~/.config/pulse/client.conf, /etc/pulse/client.conf: configuration settings for PulseAudio client applications. If the version in the user’s home directory does not exist the global configuration file is loaded. See pulse-client.conf(5) for more information.

real-time and high-priority scheduling

To minimize the risk of drop-outs during playback it is recommended to run PulseAudio with real-time scheduling if the underlying platform supports it. This decouples the scheduling latency of the PulseAudio daemon from the system load and is thus the best way to make sure that PulseAudio always gets CPU time when it needs it to refill the hardware playback buffers. Unfortunately this is a security risk on most systems, since PulseAudio runs as user process, and giving realtime scheduling priviliges to a user process always comes with the risk that the user misuses it to lock up the system -- which is possible since making a process real-time effectively disables preemption.

To minimize the risk PulseAudio by default does not enable real-time scheduling. It is however recommended to enable it on trusted systems. To do that start PulseAudio with --realtime (see above) or enabled the appropriate option in daemon.conf. Since acquiring realtime scheduling is a priviliged operation on most systems, some special changes to the system configuration need to be made to allow them to the calling user. Two options are available:

On newer Linux systems the system resource limit RLIMIT_RTPRIO (see setrlimit(2) for more information) can be used to allow specific users to acquire real-time scheduling. This can be configured in /etc/security/limits.conf, a resource limit of 9 is recommended.

Alternatively, the SUID root bit can be set for the PulseAudio binary. Then, the daemon will drop root priviliges immediately on startup, however retain the CAP_NICE capability (on systems that support it), but only if the calling user is a member of the pulse-rt group (see above). For all other users all capababilities are dropped immediately. The advantage of this solution is that the real-time priviliges are only granted to the PulseAudio daemon -- not to all the user’s processes.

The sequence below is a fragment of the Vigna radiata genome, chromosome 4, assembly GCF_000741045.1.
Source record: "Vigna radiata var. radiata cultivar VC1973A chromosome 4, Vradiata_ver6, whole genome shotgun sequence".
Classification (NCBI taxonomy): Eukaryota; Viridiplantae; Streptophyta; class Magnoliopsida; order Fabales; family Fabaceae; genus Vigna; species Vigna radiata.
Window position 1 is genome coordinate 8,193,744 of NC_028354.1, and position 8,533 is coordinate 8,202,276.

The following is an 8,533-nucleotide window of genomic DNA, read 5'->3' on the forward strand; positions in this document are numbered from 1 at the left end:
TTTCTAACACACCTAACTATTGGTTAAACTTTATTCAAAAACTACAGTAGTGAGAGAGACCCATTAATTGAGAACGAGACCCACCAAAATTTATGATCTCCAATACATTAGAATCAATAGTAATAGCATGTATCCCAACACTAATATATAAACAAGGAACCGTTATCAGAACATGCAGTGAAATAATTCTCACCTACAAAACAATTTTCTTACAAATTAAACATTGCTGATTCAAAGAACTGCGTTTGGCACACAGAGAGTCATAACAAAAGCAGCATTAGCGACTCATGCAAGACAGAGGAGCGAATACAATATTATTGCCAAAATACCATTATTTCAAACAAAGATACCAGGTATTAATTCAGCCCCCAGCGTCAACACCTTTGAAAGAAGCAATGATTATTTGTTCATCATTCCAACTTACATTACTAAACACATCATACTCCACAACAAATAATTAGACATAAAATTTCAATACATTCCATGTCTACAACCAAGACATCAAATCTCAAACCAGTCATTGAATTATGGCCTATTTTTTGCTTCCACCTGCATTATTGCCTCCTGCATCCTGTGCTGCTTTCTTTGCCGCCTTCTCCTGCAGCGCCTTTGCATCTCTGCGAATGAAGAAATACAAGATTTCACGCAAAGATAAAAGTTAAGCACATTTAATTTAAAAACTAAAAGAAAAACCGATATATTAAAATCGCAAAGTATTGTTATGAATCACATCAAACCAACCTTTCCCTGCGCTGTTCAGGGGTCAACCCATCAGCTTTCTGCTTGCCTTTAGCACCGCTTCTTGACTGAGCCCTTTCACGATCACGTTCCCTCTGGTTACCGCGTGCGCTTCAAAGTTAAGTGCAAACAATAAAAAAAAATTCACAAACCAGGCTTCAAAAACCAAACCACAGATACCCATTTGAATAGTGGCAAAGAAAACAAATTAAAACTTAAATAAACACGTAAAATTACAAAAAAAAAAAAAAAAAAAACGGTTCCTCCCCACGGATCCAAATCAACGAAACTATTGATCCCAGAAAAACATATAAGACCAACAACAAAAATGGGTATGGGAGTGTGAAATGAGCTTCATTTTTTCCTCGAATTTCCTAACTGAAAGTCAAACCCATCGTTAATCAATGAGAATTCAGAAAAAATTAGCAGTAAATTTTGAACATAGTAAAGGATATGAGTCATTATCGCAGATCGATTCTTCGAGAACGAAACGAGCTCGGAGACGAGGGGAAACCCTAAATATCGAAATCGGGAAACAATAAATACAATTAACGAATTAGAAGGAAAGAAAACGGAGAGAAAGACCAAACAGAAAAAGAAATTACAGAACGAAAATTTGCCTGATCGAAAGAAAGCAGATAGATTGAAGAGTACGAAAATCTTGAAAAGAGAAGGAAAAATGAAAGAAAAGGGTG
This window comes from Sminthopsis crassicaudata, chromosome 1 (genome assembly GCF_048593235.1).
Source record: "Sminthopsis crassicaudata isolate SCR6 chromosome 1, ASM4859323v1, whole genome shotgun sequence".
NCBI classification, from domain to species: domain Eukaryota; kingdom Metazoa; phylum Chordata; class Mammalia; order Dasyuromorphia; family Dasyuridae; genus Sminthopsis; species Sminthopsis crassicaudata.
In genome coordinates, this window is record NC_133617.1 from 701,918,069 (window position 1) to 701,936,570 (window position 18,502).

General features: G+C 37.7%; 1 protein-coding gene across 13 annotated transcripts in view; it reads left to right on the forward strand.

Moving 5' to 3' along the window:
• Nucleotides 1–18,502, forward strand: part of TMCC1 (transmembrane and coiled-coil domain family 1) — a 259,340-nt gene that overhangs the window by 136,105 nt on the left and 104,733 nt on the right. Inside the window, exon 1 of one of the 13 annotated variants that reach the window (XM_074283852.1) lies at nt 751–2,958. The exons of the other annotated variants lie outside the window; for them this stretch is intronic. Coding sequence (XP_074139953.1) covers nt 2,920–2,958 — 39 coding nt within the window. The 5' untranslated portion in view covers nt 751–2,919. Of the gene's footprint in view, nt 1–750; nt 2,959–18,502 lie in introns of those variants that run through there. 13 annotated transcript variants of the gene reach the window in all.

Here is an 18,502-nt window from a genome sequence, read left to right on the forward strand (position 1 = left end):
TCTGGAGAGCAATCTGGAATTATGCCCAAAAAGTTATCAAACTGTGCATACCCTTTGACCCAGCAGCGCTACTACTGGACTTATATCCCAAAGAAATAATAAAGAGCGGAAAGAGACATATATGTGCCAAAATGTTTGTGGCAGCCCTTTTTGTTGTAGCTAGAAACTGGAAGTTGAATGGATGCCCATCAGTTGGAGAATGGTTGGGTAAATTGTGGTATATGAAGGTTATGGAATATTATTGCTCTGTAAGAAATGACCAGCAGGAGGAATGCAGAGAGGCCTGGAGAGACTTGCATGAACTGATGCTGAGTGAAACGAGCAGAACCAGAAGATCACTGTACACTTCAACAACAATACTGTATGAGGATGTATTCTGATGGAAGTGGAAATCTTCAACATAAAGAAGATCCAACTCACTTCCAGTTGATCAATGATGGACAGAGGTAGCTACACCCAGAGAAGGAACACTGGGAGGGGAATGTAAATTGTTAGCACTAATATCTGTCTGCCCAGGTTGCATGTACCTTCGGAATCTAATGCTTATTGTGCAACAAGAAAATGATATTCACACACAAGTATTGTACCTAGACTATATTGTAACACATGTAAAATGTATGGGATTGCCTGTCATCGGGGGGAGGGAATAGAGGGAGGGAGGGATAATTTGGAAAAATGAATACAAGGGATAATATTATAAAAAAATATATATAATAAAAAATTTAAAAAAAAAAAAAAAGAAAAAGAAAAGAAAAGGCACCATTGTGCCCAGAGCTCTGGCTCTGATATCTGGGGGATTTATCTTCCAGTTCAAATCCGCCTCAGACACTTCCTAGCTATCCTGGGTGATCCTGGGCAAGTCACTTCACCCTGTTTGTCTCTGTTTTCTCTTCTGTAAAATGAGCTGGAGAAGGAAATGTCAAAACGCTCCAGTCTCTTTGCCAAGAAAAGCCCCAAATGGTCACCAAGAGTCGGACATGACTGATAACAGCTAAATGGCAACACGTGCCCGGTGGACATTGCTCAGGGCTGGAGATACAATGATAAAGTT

Alternatively, if the risk of locking up the machine is considered too big to enable real-time scheduling, high-priority scheduling can be enabled instead (i.e. negative nice level). This can be enabled by passing --high-priority (see above) when starting PulseAudio and may also be enabled with the approriate option in daemon.conf. Negative nice levels can only be enabled when the appropriate resource limit RLIMIT_NICE is set (see setrlimit(2) for more information), possibly configured in /etc/security/limits.conf. A resource limit of 31 (corresponding with nice level -11) is recommended.


SIGINT, SIGTERM: the PulseAudio daemon will shut down (Same as --kill).

SIGHUP: dump a long status report to STDOUT or syslog, depending on the configuration.

SIGUSR1: load module-cli, allowing runtime reconfiguration via STDIN/STDOUT.

SIGUSR2: load module-cli-protocol-unix, allowing runtime reconfiguration via a AF_UNIX socket. See pacmd(1) for more information.

unix groups and users

Group pulse-rt: if the PulseAudio binary is marked SUID root, then membership of the calling user in this group decides whether real-time and/or high-priority scheduling is enabled. Please note that enabling real-time scheduling is a security risk (see below).

Group pulse-access: if PulseAudio is running as a system daemon (see --system above) access is granted to members of this group when they connect via AF_UNIX sockets. If PulseAudio is running as a user daemon this group has no meaning.

User pulse, group pulse: if PulseAudio is running as a system daemon (see --system above) and is started as root the daemon will drop priviliges and become a normal user process using this user and group. If PulseAudio is running as a user daemon this user and group has no meaning.

see also

pulse-daemon.conf,, pulse-client.conf, pacmd


The PulseAudio Developers <pulseaudio-discuss (at) lists (dot) freedesktop (dot) org>; PulseAudio is available from